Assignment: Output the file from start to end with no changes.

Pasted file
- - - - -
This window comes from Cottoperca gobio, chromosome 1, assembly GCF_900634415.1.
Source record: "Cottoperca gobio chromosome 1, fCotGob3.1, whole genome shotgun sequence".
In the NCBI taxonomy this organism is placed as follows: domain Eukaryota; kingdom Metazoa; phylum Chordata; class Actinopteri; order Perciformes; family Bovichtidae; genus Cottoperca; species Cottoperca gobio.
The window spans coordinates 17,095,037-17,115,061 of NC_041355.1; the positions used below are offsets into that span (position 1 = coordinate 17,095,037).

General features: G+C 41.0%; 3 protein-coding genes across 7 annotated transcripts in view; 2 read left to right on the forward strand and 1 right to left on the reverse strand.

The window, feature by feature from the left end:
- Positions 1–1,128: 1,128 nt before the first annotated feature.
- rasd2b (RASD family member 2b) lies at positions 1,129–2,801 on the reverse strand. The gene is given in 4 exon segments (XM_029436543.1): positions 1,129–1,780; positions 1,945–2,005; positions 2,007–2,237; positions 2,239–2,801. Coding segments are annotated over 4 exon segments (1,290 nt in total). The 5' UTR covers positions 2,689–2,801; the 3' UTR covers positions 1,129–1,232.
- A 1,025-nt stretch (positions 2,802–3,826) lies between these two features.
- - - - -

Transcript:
This window comes from Cottoperca gobio, chromosome 1, assembly GCF_900634415.1.
Source record: "Cottoperca gobio chromosome 1, fCotGob3.1, whole genome shotgun sequence".
In the NCBI taxonomy this organism is placed as follows: domain Eukaryota; kingdom Metazoa; phylum Chordata; class Actinopteri; order Perciformes; family Bovichtidae; genus Cottoperca; species Cottoperca gobio.
The window spans coordinates 17,095,037-17,115,061 of NC_041355.1; the positions used below are offsets into that span (position 1 = coordinate 17,095,037).

General features: G+C 41.0%; 3 protein-coding genes across 7 annotated transcripts in view; 2 read left to right on the forward strand and 1 right to left on the reverse strand.

The window, feature by feature from the left end:
- Positions 1–1,128: 1,128 nt before the first annotated feature.
- rasd2b (RASD family member 2b) lies at positions 1,129–2,801 on the reverse strand. The gene is given in 4 exon segments (XM_029436543.1): positions 1,129–1,780; positions 1,945–2,005; positions 2,007–2,237; positions 2,239–2,801. Coding segments are annotated over 4 exon segments (1,290 nt in total). The 5' UTR covers positions 2,689–2,801; the 3' UTR covers positions 1,129–1,232.
- A 1,025-nt stretch (positions 2,802–3,826) lies between these two features.